Usually around 8 months, your baby sits without support. When your baby lies down, he or she is in constant motion, which makes diaper changes especially dangerous. Some babies begin crawling at this time. Others scoot and some roll to get where they’re going.
Usually around 10 months, your baby can pull up to standing from a sitting position, can stand holding on to something or someone, can play pat-a-cake, and may be able to pick up tiny objects by using his or her thumb and forefinger.
Usually around 12 months, your baby is able to walk while holding on to furniture or using your hands, drink from a cup, pick up a tiny object using the tips of his or her thumb and forefinger, and stand alone for a few seconds.
Some babies walk early and some walk late. Parents of early walkers may hope that this is a sign of exceptional intelligence. In fact, there is no relationship between intelligence and the age of walking or other physical skills.
It’s good to celebrate every one of your baby’s accomplishments, but beware of putting emphasis on the timing. Bright babies may walk early or late. It’s just too soon to tell.
Ask Your Doctor
Development — 1 Year
Your baby may need developmental evaluation if at 1 year, he or she:
- does not crawl
- drags one side of the body while crawling
- is unable to stand even with support
- does not search for hidden objects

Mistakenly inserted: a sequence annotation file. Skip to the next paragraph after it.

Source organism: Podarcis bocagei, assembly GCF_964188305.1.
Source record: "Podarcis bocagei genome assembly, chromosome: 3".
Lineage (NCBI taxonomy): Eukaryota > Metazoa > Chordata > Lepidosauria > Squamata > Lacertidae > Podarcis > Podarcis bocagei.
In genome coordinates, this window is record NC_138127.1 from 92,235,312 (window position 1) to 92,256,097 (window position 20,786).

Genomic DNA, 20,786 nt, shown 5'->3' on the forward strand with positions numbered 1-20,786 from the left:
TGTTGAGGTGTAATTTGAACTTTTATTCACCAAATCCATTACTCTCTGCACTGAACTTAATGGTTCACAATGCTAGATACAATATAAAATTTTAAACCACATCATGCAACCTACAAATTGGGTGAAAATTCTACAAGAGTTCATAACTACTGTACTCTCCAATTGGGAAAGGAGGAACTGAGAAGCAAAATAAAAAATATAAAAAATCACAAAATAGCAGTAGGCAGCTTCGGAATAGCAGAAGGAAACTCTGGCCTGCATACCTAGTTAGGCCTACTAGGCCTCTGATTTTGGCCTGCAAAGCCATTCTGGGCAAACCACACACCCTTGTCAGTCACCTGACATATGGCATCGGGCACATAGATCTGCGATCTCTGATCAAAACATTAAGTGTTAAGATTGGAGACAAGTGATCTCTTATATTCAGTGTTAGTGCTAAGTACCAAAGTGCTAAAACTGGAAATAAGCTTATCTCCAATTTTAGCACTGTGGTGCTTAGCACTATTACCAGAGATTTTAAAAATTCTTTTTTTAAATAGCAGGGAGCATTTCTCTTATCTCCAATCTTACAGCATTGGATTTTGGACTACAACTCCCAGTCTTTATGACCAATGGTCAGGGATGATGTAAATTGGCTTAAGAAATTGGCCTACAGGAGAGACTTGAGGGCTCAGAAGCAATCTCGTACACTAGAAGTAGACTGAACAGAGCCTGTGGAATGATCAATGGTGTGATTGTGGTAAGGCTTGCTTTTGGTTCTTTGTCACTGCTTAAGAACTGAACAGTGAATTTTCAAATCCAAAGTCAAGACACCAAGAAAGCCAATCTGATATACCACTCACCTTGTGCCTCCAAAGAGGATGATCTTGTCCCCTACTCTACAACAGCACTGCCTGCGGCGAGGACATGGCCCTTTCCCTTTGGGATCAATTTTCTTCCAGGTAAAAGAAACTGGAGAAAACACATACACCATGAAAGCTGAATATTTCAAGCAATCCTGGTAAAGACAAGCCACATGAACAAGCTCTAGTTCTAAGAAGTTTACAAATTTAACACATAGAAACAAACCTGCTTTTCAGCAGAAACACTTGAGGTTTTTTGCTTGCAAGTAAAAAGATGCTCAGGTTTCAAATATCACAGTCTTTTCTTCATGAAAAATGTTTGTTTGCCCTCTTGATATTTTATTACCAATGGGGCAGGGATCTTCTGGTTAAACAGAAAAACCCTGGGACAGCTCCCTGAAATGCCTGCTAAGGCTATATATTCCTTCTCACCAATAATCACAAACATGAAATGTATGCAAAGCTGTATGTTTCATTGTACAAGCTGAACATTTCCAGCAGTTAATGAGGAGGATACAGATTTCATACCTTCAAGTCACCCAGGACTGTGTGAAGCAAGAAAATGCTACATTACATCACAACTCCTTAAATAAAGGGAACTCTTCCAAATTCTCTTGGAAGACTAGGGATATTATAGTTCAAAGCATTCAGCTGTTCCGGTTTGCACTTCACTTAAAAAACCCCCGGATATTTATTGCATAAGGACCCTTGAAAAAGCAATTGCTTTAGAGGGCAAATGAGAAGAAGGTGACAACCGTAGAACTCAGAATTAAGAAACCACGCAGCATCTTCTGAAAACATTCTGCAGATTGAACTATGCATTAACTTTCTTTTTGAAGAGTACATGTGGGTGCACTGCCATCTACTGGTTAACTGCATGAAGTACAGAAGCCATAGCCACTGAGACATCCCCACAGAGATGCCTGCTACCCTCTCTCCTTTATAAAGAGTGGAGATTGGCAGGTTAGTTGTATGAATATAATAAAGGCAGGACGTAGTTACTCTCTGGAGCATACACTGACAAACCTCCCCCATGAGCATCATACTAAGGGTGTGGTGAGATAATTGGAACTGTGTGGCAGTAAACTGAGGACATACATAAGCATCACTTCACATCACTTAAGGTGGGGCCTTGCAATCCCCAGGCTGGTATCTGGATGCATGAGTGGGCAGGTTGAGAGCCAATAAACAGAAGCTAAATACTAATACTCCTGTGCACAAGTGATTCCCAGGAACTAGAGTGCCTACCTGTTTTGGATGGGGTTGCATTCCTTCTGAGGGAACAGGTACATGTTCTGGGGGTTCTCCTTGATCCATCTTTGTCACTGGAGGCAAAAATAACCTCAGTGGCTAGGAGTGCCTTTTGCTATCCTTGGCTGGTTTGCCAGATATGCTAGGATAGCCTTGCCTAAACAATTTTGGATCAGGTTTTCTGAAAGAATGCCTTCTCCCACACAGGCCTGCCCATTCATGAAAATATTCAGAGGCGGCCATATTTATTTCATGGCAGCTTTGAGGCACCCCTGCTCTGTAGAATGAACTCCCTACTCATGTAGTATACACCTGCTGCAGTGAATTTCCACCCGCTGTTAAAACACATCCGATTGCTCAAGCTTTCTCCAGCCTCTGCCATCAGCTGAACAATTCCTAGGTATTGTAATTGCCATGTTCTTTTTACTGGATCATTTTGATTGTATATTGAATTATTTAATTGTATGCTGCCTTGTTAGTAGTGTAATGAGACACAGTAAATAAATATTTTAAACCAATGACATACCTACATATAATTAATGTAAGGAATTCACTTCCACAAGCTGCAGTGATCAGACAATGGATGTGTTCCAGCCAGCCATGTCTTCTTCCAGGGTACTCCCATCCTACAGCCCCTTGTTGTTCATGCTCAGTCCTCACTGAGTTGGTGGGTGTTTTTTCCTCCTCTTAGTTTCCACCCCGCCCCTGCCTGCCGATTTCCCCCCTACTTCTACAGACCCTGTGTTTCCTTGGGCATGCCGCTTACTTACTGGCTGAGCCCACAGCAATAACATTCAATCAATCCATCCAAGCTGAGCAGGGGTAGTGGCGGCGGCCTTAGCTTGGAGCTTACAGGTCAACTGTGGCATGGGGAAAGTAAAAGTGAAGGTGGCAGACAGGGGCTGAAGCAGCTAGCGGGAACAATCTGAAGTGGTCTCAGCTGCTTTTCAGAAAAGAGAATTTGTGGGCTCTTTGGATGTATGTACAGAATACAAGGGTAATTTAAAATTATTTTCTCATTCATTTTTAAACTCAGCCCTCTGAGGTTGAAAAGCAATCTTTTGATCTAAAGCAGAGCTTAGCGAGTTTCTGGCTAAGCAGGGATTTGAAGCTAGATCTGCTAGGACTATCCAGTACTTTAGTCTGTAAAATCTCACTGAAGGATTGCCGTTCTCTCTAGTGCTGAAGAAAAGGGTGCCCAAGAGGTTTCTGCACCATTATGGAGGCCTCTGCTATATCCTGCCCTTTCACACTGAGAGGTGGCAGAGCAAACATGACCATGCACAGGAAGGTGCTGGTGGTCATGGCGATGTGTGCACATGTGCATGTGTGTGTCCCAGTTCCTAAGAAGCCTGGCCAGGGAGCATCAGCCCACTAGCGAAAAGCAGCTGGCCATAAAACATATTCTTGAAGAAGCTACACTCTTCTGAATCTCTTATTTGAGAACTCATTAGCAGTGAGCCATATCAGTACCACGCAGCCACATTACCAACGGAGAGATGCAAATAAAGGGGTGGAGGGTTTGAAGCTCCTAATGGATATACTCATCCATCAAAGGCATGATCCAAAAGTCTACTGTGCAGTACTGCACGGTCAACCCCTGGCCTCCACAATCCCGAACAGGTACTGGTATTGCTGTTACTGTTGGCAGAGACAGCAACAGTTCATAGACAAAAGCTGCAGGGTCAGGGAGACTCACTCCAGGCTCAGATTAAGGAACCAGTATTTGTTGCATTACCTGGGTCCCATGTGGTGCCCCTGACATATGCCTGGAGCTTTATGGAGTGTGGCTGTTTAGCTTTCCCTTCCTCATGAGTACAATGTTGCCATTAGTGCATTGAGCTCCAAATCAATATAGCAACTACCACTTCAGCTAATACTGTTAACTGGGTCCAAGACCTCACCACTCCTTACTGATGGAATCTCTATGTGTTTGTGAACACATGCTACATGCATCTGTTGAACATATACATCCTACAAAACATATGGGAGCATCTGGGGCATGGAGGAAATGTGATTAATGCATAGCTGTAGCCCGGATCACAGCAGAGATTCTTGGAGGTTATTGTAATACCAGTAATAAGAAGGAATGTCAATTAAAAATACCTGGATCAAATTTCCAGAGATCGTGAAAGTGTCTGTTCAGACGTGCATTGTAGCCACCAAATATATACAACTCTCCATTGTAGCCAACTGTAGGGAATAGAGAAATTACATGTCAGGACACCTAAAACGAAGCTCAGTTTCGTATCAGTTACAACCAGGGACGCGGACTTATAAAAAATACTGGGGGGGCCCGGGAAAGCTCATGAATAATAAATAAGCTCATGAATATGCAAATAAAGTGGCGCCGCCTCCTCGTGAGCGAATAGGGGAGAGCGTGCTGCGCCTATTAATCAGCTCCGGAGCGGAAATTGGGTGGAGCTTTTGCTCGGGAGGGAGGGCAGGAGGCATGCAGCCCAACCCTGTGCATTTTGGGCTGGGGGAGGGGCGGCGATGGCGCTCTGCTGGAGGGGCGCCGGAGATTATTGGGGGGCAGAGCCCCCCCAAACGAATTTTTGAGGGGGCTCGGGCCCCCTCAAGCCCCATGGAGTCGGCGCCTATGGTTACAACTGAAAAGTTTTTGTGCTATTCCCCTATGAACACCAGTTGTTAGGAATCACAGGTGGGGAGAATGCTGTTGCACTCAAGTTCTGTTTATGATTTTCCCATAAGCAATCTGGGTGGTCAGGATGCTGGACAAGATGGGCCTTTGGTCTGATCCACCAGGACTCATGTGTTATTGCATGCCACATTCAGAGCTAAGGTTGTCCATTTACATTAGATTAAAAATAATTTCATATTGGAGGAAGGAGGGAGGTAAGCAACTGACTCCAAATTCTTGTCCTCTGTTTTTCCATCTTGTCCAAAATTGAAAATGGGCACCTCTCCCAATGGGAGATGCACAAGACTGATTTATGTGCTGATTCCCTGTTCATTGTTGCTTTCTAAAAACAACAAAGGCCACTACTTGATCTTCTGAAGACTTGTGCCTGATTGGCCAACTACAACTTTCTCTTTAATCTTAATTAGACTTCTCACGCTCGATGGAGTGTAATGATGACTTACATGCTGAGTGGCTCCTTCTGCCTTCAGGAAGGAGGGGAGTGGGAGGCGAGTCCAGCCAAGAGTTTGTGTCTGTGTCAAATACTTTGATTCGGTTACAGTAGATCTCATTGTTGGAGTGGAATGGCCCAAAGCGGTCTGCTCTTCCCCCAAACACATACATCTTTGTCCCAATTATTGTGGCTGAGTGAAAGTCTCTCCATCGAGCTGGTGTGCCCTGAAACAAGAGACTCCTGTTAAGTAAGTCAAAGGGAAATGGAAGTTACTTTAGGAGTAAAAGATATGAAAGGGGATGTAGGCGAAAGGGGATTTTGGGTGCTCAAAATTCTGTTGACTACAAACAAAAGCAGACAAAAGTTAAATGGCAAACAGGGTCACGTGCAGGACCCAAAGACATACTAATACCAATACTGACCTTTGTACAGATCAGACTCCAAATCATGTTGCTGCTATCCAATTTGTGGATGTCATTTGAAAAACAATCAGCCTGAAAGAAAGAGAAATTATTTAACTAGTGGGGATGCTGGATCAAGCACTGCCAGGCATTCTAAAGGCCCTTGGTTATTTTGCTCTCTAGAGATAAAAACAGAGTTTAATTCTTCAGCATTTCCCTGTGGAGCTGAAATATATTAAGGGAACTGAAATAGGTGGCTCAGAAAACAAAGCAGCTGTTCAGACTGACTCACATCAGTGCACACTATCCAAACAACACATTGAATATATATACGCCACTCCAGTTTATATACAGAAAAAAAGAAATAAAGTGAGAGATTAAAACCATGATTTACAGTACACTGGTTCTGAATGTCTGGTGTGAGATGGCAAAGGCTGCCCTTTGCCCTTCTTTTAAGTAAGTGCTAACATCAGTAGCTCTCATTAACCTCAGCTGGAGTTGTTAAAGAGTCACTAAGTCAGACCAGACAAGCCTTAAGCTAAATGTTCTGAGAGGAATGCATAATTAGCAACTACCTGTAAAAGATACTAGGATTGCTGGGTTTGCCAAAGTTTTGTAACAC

- says no single words
- does not wave goodbye, shake head, or use other gestures
- does not point to pictures or body parts
Source: American Academy of Pediatrics
(See First Steps listing in Growth and Development Resources.)
During this developmental period, your child is both an explorer and a scientist.
Usually around 6 months, your baby discovers gravity. As your baby’s laboratory assistant, your job is to pick up the toys, the food, or the bottle that your baby drops. This is an experiment your baby will repeat over and over again.
Usually around 9 months, your baby understands that an object continues to exist even when it is out of sight. If you hide a ball under a blanket, your scientist knows how to make it reappear. Your baby is now able to keep a mental picture of the ball in his or her memory.
Usually around 12 months, your baby develops an understanding that objects have names and uses. As a 6-month-old, your baby used pretty much every object as a toy to bang, rattle, or chew. By the end of the first year, your baby understands that a cup is for drinking, a spoon is for feeding, and a rattle is for shaking.
Books for Your Baby
Certain books are extremely popular with children, usually because they do a great job of delivering the right message for the right age in the right way. Many of these books become favorites and become part of the bedtime routine night after night.
There are many reasons a child attaches to a particular book. Some of the most common reasons and popular books are listed below:
- Offers reassurance – Who’s Mouse Are You? by Robert Kraus
- Easy to identify with – Sam’s Teddy Bear by Barbro Lindgren